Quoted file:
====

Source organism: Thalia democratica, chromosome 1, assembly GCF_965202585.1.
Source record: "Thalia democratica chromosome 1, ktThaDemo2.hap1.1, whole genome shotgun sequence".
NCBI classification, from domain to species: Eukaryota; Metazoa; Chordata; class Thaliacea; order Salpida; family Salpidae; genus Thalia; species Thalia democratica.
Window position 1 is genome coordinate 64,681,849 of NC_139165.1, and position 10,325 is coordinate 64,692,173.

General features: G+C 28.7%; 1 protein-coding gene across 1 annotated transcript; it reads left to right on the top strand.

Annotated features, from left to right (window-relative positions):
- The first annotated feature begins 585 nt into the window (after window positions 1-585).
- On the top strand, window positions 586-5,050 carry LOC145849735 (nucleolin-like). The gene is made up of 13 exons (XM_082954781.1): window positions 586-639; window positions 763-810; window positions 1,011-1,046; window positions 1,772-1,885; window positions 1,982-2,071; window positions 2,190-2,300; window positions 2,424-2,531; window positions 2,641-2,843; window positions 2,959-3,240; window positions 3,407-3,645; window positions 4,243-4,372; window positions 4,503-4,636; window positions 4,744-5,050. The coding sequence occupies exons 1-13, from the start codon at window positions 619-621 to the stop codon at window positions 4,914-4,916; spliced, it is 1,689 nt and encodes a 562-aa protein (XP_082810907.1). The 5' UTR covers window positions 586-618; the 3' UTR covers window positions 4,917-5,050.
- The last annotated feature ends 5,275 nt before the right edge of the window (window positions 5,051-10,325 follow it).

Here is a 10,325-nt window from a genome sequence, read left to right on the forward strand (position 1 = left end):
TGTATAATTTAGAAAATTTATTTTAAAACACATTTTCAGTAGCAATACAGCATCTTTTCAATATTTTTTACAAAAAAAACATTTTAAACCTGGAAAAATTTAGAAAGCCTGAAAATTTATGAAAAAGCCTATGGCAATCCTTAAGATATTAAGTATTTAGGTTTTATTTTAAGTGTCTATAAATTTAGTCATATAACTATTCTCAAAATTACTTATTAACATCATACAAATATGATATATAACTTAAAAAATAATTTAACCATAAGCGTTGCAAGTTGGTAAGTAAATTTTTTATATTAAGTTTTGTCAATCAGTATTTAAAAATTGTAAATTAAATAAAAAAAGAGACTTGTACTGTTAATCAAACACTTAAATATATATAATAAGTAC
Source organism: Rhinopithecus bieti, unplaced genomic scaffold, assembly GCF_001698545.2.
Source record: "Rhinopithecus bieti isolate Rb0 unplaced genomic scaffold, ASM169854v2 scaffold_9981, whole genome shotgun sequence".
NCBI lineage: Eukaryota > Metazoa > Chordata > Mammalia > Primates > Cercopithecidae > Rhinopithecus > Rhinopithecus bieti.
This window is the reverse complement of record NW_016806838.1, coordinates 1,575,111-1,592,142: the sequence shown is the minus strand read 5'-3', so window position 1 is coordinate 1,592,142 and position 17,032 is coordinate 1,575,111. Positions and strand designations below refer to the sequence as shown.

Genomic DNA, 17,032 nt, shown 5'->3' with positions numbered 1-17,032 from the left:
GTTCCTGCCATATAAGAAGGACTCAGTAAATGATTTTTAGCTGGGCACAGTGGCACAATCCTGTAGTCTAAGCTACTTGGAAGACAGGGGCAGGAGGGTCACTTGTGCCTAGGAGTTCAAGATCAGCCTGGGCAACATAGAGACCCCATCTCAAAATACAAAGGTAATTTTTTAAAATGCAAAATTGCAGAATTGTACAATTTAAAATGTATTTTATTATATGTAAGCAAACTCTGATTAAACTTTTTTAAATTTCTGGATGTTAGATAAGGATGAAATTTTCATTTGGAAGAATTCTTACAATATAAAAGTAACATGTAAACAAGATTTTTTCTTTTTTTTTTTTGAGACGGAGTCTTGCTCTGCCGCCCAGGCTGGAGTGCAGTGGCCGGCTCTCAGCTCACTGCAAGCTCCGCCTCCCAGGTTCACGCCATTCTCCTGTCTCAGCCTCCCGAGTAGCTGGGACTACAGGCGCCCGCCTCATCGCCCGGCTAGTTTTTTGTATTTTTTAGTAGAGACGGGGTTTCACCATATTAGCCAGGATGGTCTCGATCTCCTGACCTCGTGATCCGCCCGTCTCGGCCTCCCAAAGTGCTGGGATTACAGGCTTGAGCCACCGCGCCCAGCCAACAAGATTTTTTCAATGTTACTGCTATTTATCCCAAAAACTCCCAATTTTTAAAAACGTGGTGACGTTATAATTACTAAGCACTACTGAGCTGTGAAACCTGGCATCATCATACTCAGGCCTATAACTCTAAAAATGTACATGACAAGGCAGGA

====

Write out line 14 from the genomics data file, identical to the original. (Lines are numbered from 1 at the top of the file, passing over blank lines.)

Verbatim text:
NCBI lineage: Eukaryota > Metazoa > Chordata > Mammalia > Primates > Cercopithecidae > Rhinopithecus > Rhinopithecus bieti.